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203016Re: Labialization in Senjecas

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  • BPJ
    May 7, 2014
      2014-05-07 09:35, Njenfalgar skrev:
      > 2014-05-06 23:09 GMT+07:00 Roman Rausch <aranwe@...>:
      >>> <ъ> is very much the right grapheme, having originally stood
      >>> for (the reflex of) a short /u/!
      >> Well, <ъ> would be natural to the historical linguist, but not to many
      >> others.

      What's wrong with historical linguists? ;-)

      >> On the other hand, <ъ> is still used as a vowel sign in Bulgarian
      >> which might give a justification.

      Of the two Cyrillic conorthographies I've devised I used <ъ> to
      distinguish /v d g x/ from /w ð ɣ h/ in the one and for
      (evanescent) /ə/ in the other, so I've not actually been a
      naughty historical linguist. Both of those orthographies were
      supposed to have been devised in the 19th century BTW.

      The question is also when the Senjecas Cyrillicization was
      devised, and by whom. IIRC the language is supposed to be spoken
      by immortal or longaeval beings, in which case the choices made
      by 20th century Soviet linguists may be irrelevant.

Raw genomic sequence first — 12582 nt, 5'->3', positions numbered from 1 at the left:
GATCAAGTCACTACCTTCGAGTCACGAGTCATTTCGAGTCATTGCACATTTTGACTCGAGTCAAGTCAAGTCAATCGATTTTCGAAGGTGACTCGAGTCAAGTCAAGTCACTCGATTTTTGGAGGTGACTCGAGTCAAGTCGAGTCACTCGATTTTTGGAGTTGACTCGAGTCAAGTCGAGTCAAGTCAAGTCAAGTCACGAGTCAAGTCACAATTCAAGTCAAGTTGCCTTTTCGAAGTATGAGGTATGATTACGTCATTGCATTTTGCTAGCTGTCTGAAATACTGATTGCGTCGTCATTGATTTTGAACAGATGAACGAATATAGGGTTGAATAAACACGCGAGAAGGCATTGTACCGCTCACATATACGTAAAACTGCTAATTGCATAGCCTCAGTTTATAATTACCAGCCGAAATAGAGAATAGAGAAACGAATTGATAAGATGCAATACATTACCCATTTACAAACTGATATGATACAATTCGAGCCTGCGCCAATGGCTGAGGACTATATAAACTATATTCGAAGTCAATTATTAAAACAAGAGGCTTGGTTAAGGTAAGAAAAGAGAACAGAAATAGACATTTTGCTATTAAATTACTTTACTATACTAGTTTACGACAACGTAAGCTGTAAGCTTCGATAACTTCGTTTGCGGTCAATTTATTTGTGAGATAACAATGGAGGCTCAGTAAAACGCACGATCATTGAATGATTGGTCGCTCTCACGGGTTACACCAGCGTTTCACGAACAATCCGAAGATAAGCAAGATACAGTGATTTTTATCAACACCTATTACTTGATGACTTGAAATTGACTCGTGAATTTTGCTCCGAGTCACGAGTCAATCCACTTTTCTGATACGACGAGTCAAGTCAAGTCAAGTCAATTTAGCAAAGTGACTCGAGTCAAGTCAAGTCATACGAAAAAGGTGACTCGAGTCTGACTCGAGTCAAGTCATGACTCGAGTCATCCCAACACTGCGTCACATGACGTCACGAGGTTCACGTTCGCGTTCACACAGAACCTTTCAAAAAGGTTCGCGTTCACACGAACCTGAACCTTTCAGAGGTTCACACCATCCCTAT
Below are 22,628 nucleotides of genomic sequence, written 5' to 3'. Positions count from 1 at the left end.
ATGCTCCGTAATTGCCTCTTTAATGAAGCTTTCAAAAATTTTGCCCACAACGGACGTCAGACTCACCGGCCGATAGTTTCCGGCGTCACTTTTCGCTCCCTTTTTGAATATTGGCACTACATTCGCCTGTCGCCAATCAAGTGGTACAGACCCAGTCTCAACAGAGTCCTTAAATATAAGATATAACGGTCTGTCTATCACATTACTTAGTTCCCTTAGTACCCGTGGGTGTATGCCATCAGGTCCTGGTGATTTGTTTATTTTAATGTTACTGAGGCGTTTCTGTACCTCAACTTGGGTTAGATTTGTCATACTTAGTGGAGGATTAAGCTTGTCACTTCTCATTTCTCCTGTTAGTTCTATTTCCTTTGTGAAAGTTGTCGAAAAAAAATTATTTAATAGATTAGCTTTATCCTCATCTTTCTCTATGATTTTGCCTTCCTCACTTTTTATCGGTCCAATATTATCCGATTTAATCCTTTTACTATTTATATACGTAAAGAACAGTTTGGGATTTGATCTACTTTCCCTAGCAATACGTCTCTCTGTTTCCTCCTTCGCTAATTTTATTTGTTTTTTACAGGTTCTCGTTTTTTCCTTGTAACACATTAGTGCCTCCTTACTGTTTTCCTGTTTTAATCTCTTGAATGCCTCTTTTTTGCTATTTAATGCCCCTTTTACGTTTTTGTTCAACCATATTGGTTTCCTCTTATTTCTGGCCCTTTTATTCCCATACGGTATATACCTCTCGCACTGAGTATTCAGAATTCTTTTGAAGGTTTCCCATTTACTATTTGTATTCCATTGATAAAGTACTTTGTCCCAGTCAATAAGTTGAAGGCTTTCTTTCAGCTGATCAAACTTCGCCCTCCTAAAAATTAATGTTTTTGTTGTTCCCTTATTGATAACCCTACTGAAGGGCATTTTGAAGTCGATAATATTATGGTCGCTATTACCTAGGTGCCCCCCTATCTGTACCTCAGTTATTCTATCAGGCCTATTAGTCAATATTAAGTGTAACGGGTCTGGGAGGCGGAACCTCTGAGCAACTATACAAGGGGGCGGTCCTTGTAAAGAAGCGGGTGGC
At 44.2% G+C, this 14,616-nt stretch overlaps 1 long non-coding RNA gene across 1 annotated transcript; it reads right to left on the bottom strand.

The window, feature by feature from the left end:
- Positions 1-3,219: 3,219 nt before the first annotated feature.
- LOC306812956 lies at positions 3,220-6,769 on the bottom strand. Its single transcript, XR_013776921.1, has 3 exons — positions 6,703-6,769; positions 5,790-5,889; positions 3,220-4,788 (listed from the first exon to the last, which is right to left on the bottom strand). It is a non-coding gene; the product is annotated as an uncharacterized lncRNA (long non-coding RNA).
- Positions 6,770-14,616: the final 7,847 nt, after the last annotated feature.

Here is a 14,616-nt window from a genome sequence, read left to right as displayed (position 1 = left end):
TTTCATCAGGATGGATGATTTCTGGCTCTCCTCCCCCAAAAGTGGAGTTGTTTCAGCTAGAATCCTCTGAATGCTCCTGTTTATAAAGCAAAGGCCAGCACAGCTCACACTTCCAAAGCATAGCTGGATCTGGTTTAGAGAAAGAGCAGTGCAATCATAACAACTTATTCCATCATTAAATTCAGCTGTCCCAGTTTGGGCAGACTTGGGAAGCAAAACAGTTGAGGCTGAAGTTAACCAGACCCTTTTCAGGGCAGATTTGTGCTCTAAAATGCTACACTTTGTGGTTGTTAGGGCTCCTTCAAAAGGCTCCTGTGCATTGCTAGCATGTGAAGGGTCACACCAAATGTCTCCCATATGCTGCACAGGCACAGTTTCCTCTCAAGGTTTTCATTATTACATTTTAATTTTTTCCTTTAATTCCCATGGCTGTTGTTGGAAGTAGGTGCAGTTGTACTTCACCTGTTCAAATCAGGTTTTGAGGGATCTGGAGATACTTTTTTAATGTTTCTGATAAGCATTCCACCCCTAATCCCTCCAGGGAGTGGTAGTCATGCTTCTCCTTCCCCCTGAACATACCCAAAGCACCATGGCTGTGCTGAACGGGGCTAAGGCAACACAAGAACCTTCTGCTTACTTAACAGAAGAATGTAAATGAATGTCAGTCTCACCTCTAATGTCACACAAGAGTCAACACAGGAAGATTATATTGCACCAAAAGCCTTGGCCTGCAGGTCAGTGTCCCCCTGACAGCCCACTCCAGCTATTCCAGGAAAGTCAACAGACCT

>> My first impulse was to simply use <у>, but googling a bit I find that the
      >> transcription of Abaza (http://en.wikipedia.org/wiki/Abaza_language) even
      >> uses <в>. I order for this to work, one shouldn't have contrasting clusters
      >> with /v/, of course.
      >> In Russian, both <у> and <в> are used somewhat inconsistently to represent
      >> English /w/, for example Ватсон beside Уотсон for 'Watson', but always
      >> Милуоки 'Milwaukee', Вашингтон 'Washington'.

      Isn't that largely dependent on when the transcription was
      established? The newer the transcription the likelier the word
      was borrowed directly from English and not by way of German, and
      the likelier <у> for /w/ as I've understood it.

      > Why not use u-kratkoye: https://en.wikipedia.org/wiki/%D0%8E Seems to be in
      > use in several languages for exactly stuff like /w/.

      The problem with all of <в у ў> is that if you already have three of
      /v u w β/ you will be in trouble! I guess you could use

      <у> /u/
      <в> /v/ ~ /β/
      <ў> /ʷ/
      <вў> /w/

      This page


      speaks of

      "sequences with <в>, <у>, <ә> for labialized consonants; and
      sequences with <ӏ> or <ъ> for ejective consonants or
      pharyngealized consonants and vowels"

      so that if you have all four of /u v W β/ this would be an

      <у> /u/
      <в> /v/
      <ў> /w/
      <ә> /ʷ/
      <вә> /β/

      *unless* you have already used <ә> for /æ/ or /ə/ˌ in which case
      this could work:

      <у> /u/
      <в> /v/
      <въ> /w/
      <ў> /ʷ/
      <вў> /β/

      Moreover Kazakh uses <у> for /w/ and <ұ> for /u/, which perhaps
      should be considered among the possibilities.
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